Friday, April 8, 2011

If You Had To Memorize A Book...

One of my best friends in the universe recently asked a great question in our social network on friendfeed. Her question:

In a Fahrenheit 451 society, which book would you memorize?

My head about exploded as i tried to find my answer. Leaves of Grass? Hmm...I love it, but I have to be in the mood for the grandiosity of that one. Something by Stephen King? I love him, and his books would be long enough to be distracting,, not what I would choose to spend that many brain cells on.

I started scanning my shelves, putting in perhaps too much effort for a question asked off the cuff. Dylan Thomas's Collected works, maybe - I like how playful he is with language (and saying "dingle starry" makes me smile every time). But no, I only get one book to memorize, and likely not much else to choose from...I want something more...more substantial than a collection of poems. I love poetry, but I also want a lengthy story to keep my mind occupied. I want it to be beautiful though; I want a longish story that has beautiful language and the rhythm of poetry to it.

At this point, I am standing in front of all of my bookshelves, a little upset at myself for not building a library that makes my answer obvious. How can I not have an answer to this? Maybe there's no book like that. But I don't really believe that. There has to be something. And I don't own it?


There is a ridiculously long, beautifully written, lyric story that could engage me for my whole life if I could only memorize one. Love, politics, intrigue, horror, beauty, religion, doubt, redemption. Oh, yes.

Dante Alighieri's Divine Comedy. Divina Commedia. Specifically, the hardcover Book of the Month Club edition put out by Bantam, with the old Italian on one side and Mandelbaum's verse translation on the opposite pages. (They're illustrated by Barry Moser, and the illustrations are also beautiful.)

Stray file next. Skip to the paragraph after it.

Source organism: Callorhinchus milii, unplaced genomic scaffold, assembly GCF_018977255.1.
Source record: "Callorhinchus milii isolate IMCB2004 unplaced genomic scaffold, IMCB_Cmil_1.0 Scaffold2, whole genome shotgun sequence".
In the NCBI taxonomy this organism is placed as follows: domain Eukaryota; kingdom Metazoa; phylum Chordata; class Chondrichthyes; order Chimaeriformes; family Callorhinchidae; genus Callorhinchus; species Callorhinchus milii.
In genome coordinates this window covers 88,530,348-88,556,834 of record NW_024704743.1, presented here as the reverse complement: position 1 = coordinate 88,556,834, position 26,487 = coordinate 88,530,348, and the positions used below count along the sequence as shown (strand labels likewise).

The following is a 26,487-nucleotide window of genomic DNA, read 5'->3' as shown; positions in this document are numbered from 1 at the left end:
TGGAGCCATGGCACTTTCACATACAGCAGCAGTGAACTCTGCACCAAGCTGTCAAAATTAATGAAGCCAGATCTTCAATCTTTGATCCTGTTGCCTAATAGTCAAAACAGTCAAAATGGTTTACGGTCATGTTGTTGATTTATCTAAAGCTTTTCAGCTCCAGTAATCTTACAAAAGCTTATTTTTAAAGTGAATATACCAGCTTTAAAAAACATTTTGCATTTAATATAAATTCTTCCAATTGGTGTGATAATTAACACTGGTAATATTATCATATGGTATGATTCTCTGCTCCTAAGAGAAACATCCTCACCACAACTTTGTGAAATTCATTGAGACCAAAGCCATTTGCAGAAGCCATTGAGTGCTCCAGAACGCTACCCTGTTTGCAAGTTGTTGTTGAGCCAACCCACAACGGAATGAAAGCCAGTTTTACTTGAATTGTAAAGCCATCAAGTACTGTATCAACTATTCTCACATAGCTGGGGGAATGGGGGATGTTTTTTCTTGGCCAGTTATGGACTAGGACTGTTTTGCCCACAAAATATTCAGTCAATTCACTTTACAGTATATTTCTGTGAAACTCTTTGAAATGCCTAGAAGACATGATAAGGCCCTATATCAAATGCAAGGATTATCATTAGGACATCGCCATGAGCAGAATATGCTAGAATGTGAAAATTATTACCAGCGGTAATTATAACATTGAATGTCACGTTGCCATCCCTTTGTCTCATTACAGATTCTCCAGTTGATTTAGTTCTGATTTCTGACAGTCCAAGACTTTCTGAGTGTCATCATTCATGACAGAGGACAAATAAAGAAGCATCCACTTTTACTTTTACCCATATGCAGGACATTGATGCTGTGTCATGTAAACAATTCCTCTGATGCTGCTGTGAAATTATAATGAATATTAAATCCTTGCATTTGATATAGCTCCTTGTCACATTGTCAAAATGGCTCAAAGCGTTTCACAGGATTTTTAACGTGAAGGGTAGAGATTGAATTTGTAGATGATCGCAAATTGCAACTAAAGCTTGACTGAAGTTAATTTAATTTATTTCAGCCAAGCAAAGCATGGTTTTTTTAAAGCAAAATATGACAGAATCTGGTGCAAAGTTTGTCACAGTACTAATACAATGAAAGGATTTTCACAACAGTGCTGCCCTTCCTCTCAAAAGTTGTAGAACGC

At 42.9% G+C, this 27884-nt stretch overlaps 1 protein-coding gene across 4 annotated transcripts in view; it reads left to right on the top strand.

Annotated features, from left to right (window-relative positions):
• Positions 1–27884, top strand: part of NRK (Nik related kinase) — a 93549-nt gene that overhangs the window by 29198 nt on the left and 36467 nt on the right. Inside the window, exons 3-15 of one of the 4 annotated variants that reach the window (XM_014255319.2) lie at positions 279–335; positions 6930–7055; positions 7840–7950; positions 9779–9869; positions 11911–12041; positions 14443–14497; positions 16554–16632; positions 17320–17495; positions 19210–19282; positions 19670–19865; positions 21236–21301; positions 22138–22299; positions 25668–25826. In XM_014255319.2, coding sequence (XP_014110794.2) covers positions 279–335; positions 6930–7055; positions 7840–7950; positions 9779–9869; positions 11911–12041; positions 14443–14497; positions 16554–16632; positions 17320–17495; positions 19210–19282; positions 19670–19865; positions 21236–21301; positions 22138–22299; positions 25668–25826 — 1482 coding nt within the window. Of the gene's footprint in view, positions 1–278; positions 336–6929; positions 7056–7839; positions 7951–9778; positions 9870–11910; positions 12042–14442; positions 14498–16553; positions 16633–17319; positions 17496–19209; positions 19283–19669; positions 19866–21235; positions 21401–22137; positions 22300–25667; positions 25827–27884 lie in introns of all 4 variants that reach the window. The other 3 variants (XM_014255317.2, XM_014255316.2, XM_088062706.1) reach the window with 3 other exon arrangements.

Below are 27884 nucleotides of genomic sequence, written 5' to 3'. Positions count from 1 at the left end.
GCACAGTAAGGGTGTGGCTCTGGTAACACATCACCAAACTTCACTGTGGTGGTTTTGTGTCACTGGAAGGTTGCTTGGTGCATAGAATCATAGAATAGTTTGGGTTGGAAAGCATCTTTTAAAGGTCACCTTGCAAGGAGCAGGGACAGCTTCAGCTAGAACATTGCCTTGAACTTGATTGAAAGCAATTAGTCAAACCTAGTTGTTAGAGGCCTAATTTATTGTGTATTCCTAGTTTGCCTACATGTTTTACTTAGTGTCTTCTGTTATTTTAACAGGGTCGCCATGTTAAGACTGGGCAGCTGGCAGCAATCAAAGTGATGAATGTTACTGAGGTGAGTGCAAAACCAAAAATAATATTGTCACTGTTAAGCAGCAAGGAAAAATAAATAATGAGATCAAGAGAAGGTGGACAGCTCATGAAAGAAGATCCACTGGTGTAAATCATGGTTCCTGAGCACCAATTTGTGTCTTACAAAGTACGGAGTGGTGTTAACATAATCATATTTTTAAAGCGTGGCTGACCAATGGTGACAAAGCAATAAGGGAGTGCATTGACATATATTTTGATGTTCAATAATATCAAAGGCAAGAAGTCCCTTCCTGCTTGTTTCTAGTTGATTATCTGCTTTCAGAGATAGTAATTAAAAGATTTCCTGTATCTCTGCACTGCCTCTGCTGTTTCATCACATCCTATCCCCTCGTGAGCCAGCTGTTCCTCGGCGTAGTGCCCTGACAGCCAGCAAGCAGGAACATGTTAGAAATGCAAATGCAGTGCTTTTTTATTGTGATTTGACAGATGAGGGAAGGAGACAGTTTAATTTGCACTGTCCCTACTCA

This might be cheating a little bit - the Divine Comedy comes in three parts and is usually published as three separate books, but as a story, all of those are required, so I'm going to count them as one "work." And it might also be cheating since the version of the book I chose does have it in two languages, so I could learn the music of the Italian, learning those lines aside the English lines. But mostly my choice fits within the confines of the question. Mostly.

In any case, I have to admit that I was surprised, both by my casting about for what I would really want to have knocking about my head, and about my final decision. Right now, typing this long past my bedtime, I'm feeling a bit guilty that i reread The Stand yearly, but the last time I read Alighieri was my freshman year in college.

I've just taken the volumes off their prominent spot of my main shelves and placed them in easy reach - I do believe this will be my summer reading project.

What about you? In a Fahrenheit 451 society, which book would you memorize? Share your decision in the comments!

Tuesday, April 5, 2011

The Kentucky Vein is Launched!

The Kentucky Vein is now available! I'm so very excited - thank you to everyone at Punkin House - especially Amy & Julie - for their patience and kind attention.

For my friends and readers - if you do order a copy and care to tell me what you think of it, I would be happy to post your comments - and a photo of you with your copy of the book - here on my site. If you care to write a review of the book, do let me know so I can link to you.

There's little I've found that's more exciting than welcoming a new book - thank you for letting me share my enthusiasm and words with you! I'll post soon as I organize readings around Kentucky and Tennessee.